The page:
Ophthalmology Times | November 10, 2022
Mediwhale, an AI diagnostics company, aims for FDA approvals to increase non-invasive, early detection to save lives. Reti-Intelligence uses a simple fundus camera to capture images of the eye, and then within one minute the AI algorithm provides the disease risk assessment.
South Korea-based Mediwhale made waves in the United States when its scientific teams spoke last week at three U.S. conferences focused on cardiovascular and kidney health.
Leading up to its FDA approval process, Mediwhale presented findings from its Reti-Intelligence suite of diagnostics solutions that combine a simple scan of the eye’s retina with sophisticated AI to detect major health issues. In November, Mediwhale presented at the American Heart Association (AHA) gathering in Chicago, the American Society of Nephrology’s (ASN) Kidney Week in Orlando, Florida, and the hospitals meeting with HeartX in Arkansas, a biotech accelerator to grow startups focused on cardiovascular innovation.
According to Kevin T. Choi, co-founder and CEO, the company was looking forward to bringing its products to the United States, as they represent an opportunity to provide affordable, accessible and accurate preventative care to improve the health of more than 300 million people.
“Our products are non-invasive, which means patients avoid both radiation risk from CT scans and the inconvenience and discomfort of blood tests,” he said in a news release. “Our products are used right in the family doctor’s office, removing the need to visit a specialist or hospital and are easy to use for healthcare professionals.”
According to the news release, Reti-Intelligence uses deep learning algorithms to detect disease risks even before symptoms appear. It leverages non-invasive retinal scans combined with extensively trained algorithms to diagnose disease conveniently for both patient and physician. The eye is the only organ in the body where blood vessels are directly seen without any invasive procedures.
Mediwhale is focused on cardiovascular (Reti-CVD) and kidney (Reti-CKD) health. The accuracy and dependability of Reti-Intelligence already have resulted in approvals in Asia and Europe. Reti-CVD predicts future cardiovascular disease risk as accurately as a cardiac CT and Reti-CKD scans yield better risk prediction outcomes than traditional blood or urine tests. Since its initial approvals, the algorithms have been further refined, with its deep learning based on over 500,000 global data sets and growing.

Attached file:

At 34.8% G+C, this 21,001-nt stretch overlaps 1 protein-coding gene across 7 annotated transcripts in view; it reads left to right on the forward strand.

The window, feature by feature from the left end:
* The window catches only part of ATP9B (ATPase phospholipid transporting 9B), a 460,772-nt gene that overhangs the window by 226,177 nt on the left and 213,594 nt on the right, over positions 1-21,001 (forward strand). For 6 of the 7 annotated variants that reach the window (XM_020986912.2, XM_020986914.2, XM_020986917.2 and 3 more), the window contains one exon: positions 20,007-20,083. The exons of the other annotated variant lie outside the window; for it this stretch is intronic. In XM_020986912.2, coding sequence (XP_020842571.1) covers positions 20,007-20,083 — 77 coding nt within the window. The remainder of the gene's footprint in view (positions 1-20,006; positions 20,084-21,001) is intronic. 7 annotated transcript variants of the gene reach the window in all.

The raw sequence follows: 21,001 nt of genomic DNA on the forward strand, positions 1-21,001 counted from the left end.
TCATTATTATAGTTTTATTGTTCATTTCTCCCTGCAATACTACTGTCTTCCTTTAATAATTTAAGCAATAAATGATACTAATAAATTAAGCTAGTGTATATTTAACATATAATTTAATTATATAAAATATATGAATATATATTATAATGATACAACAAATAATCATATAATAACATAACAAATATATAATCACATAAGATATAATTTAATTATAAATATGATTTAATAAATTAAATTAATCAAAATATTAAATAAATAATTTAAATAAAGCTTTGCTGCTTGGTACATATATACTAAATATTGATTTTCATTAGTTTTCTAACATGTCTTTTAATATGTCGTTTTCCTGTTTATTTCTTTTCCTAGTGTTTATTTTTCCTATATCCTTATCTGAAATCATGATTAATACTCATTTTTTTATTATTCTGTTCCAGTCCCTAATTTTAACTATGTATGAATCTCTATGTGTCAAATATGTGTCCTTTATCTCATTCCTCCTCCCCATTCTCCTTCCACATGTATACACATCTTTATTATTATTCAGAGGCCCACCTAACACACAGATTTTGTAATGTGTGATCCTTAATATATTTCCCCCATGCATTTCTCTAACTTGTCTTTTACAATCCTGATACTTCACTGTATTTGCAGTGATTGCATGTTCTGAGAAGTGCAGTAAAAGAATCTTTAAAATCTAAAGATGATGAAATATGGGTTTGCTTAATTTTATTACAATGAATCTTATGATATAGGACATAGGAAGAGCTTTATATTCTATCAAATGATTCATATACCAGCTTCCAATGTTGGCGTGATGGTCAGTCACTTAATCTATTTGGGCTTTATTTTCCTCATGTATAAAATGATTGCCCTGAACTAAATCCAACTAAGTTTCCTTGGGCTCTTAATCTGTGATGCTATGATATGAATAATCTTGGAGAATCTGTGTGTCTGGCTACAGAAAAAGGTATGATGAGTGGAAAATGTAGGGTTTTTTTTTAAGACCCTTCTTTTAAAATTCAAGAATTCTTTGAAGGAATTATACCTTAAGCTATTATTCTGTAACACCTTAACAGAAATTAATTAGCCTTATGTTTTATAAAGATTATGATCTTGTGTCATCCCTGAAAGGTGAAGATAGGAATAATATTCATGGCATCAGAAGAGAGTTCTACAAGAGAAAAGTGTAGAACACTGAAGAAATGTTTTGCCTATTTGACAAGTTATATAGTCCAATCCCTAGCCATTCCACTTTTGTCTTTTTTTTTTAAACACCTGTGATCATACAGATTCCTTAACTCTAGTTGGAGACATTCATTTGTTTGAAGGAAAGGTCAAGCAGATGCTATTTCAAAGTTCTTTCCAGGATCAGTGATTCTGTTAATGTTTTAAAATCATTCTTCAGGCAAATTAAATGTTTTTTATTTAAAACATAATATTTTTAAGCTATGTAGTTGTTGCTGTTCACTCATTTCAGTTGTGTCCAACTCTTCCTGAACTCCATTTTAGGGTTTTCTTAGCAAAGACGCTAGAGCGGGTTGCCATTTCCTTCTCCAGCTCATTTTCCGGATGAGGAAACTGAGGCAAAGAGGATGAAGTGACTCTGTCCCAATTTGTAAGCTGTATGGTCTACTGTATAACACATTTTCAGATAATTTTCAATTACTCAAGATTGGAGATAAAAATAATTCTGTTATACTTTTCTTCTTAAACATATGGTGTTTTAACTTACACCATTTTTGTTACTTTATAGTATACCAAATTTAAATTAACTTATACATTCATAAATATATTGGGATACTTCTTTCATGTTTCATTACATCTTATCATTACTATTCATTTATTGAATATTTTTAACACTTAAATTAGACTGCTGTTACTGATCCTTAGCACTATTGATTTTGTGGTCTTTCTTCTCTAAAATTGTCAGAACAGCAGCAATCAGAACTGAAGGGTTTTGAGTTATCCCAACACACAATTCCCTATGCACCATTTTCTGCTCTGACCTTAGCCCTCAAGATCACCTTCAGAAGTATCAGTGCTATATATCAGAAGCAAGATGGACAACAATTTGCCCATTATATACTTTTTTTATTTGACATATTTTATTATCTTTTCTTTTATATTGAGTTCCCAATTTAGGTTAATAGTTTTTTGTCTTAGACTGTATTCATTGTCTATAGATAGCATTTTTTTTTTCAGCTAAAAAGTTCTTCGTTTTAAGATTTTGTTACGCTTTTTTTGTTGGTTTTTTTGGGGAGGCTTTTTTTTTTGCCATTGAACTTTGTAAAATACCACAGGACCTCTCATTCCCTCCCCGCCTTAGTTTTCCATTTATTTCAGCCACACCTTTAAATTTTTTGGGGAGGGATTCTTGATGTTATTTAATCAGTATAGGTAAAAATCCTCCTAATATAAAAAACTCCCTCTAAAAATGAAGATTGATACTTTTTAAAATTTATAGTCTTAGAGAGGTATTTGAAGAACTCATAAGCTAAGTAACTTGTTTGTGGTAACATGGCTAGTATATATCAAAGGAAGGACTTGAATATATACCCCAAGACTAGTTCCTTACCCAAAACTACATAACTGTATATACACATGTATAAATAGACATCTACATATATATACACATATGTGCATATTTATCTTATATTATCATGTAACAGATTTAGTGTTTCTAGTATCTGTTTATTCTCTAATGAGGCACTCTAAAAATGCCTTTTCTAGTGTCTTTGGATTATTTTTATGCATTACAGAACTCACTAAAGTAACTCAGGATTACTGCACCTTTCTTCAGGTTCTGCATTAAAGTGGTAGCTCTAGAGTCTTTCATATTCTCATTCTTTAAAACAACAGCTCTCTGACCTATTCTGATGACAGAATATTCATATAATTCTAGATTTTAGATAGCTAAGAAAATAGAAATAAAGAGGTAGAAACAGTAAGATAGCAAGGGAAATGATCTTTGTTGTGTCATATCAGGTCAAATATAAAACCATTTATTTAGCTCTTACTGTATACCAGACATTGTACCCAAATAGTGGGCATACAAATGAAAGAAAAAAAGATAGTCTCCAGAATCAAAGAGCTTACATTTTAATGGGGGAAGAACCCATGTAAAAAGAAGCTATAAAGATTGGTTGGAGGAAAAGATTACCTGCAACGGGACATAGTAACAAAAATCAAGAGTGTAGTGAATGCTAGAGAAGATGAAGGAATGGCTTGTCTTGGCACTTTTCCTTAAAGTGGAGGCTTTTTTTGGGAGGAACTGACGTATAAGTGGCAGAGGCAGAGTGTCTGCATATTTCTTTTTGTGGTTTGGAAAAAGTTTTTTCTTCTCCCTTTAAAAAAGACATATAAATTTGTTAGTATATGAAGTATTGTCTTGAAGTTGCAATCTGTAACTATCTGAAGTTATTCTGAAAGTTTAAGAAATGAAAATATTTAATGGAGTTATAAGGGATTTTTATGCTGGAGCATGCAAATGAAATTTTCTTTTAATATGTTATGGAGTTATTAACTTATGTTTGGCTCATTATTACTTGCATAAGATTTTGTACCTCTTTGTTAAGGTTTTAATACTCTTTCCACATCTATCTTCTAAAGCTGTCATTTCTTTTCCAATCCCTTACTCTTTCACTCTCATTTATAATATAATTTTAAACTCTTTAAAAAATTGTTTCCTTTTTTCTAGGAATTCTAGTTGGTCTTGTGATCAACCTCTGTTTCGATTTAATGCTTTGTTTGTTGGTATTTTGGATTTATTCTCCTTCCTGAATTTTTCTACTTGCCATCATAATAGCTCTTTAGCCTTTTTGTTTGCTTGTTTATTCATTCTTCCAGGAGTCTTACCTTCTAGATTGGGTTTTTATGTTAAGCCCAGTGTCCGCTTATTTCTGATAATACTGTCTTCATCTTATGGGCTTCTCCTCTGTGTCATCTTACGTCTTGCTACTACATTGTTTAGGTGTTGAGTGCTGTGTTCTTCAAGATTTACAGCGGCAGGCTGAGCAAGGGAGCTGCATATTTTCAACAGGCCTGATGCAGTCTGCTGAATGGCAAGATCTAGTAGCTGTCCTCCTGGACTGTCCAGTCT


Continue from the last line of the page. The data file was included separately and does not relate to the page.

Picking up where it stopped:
Reti-Intelligence uses a simple fundus camera to capture images of the eye, and then within one minute the AI algorithm provides the disease risk assessment. A general practitioner can perform the retina image capture and if high disease risk is detected, the patient can be referred to a specialist for additional testing. Initial assessment by a family doctor can save patients both money and time, with wait times to see specialists often exceeding a month. Early detection is key in averting a potentially irreversible health problem.
Mediwhale’s journey began in 2016 when the co-founders met under unfortunate circumstances. Kevin T. Choi, a recent graduate student, was a patient of Dr. Tyler H. Rim, a vitreoretinal surgeon, being treated for advanced glaucoma.
The diagnosis came too late, and Choi lost nearly 40 percent of his vision. Following treatment, both Choi and Rim shared a strong interest in using machine learning to aid prevention, and together they founded Mediwhale to bring this to fruition. They were determined to advance the non-invasive technology and bridge the healthcare gap between medical professionals and communities by enabling individuals to learn their health risks early.
Solving the final piece of the start-up puzzle, Choi and Rim added award-winning computer scientist Young G. Lee to build out the algorithm and AI solutions that Mediwhale is trailblazing today. Choi serves as CEO; Rim is chief medical officer and Lee is chief technology officer.
According to the company’s news release, Mediwhale plans to enter the US market, pending FDA approval expected to come by the end 2023. The ability to diagnose cardiovascular disease (CVD) risk is especially needed in the U.S., where CVD is the leading cause of death for Americans. The benefits of Reti-CVD drew attention from the American Heart Association where Mediwhale’s Chief Medical Officer spoke on November 7. In addition, Mediwhale was one of just five companies selected for the new cohort of HeartX and five hospitals agreed to bring the lifesaving Reti-CVD to their institutions and begin clinical studies screening patients. Kidney health, another major health issue in the United States, will also benefit from Mediwhale’s offerings. The Reti-CKD technology is believed to be the first of its kind using AI retina scans to assess and predict kidney health.
Mediwhale is growing with the backing of investors from around the globe, including in the US. The next round of funding is expected to close this quarter and will provide resources to continue expanding into new territories in 2023.